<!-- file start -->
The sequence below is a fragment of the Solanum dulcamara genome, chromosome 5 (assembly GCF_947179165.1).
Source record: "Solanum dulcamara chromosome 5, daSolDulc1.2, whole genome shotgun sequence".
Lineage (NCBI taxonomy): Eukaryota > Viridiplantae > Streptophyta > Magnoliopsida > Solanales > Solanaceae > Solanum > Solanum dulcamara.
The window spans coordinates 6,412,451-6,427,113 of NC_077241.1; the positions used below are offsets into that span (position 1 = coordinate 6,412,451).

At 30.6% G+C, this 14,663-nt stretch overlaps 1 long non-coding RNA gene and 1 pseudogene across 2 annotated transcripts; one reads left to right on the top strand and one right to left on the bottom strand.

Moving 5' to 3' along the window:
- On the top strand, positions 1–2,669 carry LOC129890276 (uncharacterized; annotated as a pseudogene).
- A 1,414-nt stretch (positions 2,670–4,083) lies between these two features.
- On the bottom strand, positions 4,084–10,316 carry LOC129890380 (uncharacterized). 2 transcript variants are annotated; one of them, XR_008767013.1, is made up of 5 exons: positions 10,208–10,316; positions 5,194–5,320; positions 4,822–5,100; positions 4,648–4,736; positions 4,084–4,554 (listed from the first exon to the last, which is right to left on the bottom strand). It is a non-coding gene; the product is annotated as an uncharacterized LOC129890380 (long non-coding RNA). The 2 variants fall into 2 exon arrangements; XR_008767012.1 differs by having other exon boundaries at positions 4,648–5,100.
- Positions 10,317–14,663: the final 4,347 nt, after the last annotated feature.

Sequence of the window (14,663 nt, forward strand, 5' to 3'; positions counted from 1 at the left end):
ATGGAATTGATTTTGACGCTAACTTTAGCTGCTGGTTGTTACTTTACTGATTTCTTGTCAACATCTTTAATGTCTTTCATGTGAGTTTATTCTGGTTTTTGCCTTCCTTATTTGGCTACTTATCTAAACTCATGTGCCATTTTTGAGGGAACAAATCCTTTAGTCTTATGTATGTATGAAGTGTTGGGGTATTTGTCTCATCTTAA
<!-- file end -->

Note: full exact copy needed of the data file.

The sequence below is a fragment of the Solanum dulcamara genome, chromosome 5 (assembly GCF_947179165.1).
Source record: "Solanum dulcamara chromosome 5, daSolDulc1.2, whole genome shotgun sequence".
Lineage (NCBI taxonomy): Eukaryota > Viridiplantae > Streptophyta > Magnoliopsida > Solanales > Solanaceae > Solanum > Solanum dulcamara.
The window spans coordinates 6,412,451-6,427,113 of NC_077241.1; the positions used below are offsets into that span (position 1 = coordinate 6,412,451).

At 30.6% G+C, this 14,663-nt stretch overlaps 1 long non-coding RNA gene and 1 pseudogene across 2 annotated transcripts; one reads left to right on the top strand and one right to left on the bottom strand.

Moving 5' to 3' along the window:
- On the top strand, positions 1–2,669 carry LOC129890276 (uncharacterized; annotated as a pseudogene).
- A 1,414-nt stretch (positions 2,670–4,083) lies between these two features.
- On the bottom strand, positions 4,084–10,316 carry LOC129890380 (uncharacterized). 2 transcript variants are annotated; one of them, XR_008767013.1, is made up of 5 exons: positions 10,208–10,316; positions 5,194–5,320; positions 4,822–5,100; positions 4,648–4,736; positions 4,084–4,554 (listed from the first exon to the last, which is right to left on the bottom strand). It is a non-coding gene; the product is annotated as an uncharacterized LOC129890380 (long non-coding RNA). The 2 variants fall into 2 exon arrangements; XR_008767012.1 differs by having other exon boundaries at positions 4,648–5,100.
- Positions 10,317–14,663: the final 4,347 nt, after the last annotated feature.

Sequence of the window (14,663 nt, forward strand, 5' to 3'; positions counted from 1 at the left end):
ATGGAATTGATTTTGACGCTAACTTTAGCTGCTGGTTGTTACTTTACTGATTTCTTGTCAACATCTTTAATGTCTTTCATGTGAGTTTATTCTGGTTTTTGCCTTCCTTATTTGGCTACTTATCTAAACTCATGTGCCATTTTTGAGGGAACAAATCCTTTAGTCTTATGTATGTATGAAGTGTTGGGGTATTTGTCTCATCTTAA